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The Impact of Changes in Media and Communications in the Twentieth Century.

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Introduction

The Impact of Changes in Media and Communications in the Twentieth Century Part A: How far do these sources support the view that developments in mass communications in the period c1890-1939 distorted and misled rather than educated and informed, 'the masses' about the 'events which make history' (source 3)? Both sources 1 and 2 represent a politically and class biased interpretation of historical events. The intentions of the article in source 1, slating the initiative of 'Mr. Lloyd George' are clear. It attempts to distort the purposes of the National Insurance Bill. 'The ways of the Bill are dark and devious' This statement offers neither information nor education. Its nature is highlighted as it misinforms on the Chancellor's intentions. '(S)et out to make mischief' The biased, partisan character is illustrated with its indication of various levies that are to be applied. 'The householder.... is required ....to stick.... stamps on each of his servant's cards, at his own expense.' The key word 'servant's' shows the author to be of financial means and high stature. This article is aimed at informing the middle to upper class minorities of the detrimental effect the Bill will have on their finances, for political gain. ...read more.

Middle

Implicit in his philosophy is the need for 'the masses' to be educated through a 'universal medium of communication'. Reith depicts the BBC as being on a moral crusade to improve the worldly awareness of the majority. Their intention is to remedy the recognised 'problem' by bringing the 'best of everything into the greatest number of homes'. However, source 4 shows this na�ve and patronizing ideology to be flawed. The underlying implication of the ideology is the informing and educating of 'the masses' according to political agendas. Guidelines in source 4 from the British Board of Film Censors imply a design to promote value consensus; a range of media, which is highly selective, vetted and edited so as not to contain anything, which could be interpreted as anti-establishment. Subversive content such as 'propaganda against the monarchy' or the use of 'Bolshevik propaganda' was therefore outlawed. Governmental control over the media limited the freedoms of media producers and most probably reduced the educative value of news coverage. Patriotism and jingoism were used within the media as a form of political and social control over 'the masses'. Through the media, they were educated only to accept the social order, thus maintaining upper class supremacy. ...read more.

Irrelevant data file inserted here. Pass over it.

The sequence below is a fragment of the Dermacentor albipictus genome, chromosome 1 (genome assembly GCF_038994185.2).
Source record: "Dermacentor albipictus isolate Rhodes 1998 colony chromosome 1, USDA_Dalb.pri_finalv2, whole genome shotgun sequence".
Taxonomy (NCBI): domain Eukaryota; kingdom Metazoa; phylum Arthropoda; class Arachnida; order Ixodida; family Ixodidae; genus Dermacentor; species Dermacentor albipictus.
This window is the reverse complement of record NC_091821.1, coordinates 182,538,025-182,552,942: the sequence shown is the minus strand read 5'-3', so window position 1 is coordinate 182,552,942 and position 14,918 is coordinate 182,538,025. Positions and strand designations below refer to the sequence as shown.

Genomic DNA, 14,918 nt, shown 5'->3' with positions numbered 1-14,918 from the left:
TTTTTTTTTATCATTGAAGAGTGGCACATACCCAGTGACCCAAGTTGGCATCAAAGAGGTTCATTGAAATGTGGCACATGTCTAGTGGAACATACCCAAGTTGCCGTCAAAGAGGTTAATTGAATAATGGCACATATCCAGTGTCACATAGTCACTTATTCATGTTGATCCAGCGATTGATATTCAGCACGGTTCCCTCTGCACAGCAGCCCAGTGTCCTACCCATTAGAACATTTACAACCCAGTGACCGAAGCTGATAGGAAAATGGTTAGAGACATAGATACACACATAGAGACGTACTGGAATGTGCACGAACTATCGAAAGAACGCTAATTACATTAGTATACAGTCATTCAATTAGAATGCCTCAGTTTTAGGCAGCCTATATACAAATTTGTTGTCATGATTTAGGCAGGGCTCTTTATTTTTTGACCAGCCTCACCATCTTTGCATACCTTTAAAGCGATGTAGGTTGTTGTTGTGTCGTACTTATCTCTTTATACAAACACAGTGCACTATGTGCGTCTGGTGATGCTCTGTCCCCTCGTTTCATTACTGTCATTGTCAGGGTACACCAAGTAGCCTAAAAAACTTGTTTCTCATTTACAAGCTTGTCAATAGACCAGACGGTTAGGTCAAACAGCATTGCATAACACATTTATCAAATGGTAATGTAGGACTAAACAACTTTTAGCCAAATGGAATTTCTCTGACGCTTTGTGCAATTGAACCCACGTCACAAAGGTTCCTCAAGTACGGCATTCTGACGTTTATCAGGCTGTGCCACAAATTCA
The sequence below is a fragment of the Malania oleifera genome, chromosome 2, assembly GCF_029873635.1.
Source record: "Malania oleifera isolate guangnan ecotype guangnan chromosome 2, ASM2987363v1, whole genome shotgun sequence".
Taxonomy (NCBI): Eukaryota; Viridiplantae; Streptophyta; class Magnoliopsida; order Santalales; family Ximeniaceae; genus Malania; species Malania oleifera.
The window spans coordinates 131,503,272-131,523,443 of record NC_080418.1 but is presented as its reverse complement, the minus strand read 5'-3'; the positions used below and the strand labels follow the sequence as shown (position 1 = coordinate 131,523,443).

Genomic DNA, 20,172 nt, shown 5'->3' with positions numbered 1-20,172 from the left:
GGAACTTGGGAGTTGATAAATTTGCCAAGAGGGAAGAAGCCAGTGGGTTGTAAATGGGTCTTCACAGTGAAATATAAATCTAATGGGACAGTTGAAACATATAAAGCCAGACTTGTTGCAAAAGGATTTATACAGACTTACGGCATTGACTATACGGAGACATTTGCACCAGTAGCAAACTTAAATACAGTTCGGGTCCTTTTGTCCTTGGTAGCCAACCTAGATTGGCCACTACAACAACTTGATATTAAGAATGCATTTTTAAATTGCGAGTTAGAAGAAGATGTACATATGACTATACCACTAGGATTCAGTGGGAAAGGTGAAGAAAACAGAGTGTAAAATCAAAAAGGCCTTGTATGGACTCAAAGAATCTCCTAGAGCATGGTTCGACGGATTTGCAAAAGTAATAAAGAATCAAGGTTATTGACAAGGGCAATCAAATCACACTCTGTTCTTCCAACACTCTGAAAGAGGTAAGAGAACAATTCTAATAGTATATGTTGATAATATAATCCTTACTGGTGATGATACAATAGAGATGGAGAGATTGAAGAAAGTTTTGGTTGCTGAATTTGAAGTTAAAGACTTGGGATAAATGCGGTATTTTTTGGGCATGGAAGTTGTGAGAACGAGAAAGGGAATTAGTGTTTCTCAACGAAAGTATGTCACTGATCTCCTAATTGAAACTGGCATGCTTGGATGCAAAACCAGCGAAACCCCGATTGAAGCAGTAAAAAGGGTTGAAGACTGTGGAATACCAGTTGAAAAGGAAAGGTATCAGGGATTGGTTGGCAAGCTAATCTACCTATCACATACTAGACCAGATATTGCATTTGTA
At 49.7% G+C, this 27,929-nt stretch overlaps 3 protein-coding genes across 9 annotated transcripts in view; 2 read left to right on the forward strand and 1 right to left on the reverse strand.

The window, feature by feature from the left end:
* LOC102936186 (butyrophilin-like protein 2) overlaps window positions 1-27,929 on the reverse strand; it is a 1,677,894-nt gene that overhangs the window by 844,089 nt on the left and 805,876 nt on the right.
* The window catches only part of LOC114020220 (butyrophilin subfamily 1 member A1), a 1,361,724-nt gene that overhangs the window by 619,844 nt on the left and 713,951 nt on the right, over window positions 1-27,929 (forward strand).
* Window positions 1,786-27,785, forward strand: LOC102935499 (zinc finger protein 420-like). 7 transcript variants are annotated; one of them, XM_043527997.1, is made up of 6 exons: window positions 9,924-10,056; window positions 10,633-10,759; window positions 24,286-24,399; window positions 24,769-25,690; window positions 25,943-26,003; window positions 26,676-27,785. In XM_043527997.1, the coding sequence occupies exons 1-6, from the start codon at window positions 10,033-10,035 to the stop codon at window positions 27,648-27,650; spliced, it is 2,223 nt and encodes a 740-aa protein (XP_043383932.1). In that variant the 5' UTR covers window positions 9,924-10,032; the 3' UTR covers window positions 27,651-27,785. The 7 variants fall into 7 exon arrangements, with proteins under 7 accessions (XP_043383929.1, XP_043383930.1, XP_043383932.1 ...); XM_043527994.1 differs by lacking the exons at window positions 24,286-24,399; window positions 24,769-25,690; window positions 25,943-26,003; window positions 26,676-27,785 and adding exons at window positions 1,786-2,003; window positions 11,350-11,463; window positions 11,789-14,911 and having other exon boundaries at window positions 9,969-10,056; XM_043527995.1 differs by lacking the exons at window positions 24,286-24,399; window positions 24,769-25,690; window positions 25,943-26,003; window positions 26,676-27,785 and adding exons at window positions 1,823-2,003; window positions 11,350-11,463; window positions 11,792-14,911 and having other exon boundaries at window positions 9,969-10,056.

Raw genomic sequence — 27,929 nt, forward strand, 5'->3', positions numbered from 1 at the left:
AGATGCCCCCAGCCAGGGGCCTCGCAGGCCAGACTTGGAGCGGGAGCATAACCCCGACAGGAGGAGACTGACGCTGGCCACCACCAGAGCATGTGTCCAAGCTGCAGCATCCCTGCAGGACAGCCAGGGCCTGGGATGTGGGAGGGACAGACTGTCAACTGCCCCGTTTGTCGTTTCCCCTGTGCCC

Conclusion

Political and social factors that curtailed these liberties came in the form of censorship as shown in source 4. Propaganda highlighted in sources 1, 2 and 5 rendered information given in news coverage of little value. Ironically, the development of the 'free press' left news coverage subject to a new confinement on the broadening and civilizing capacity. Editors and journalists were now slaves of capital, every section of the publications engineered to make maximum profit. John Reith's ethical mission to rid the majority of their cultural ignorance was supplanted by a tabloid culture, which was set to permeate into all media genres. Source 3 remains the only evidence to show an intention of media producers (namely John Reith) to educate 'the masses'. John Reith, however, was hardly representative of those he wished to educate and could be described as 'middle-aged, middle-class and middle-minded.' Sources 1, 2 and 5 show an intention of the media, influenced by politicians, to misinform and miseducate the public. Sources 6 and 7 show the cheapening and devaluing of media coverage. In contrast to sources 1, 2 and 5 (which show rampant distortion) sources 6 and 7 do not show a deliberate design to distort or mislead 'the masses', but a complete lack of interest in educating and informing them. 1270 words Laura Swain History C/W Part A ...read more.

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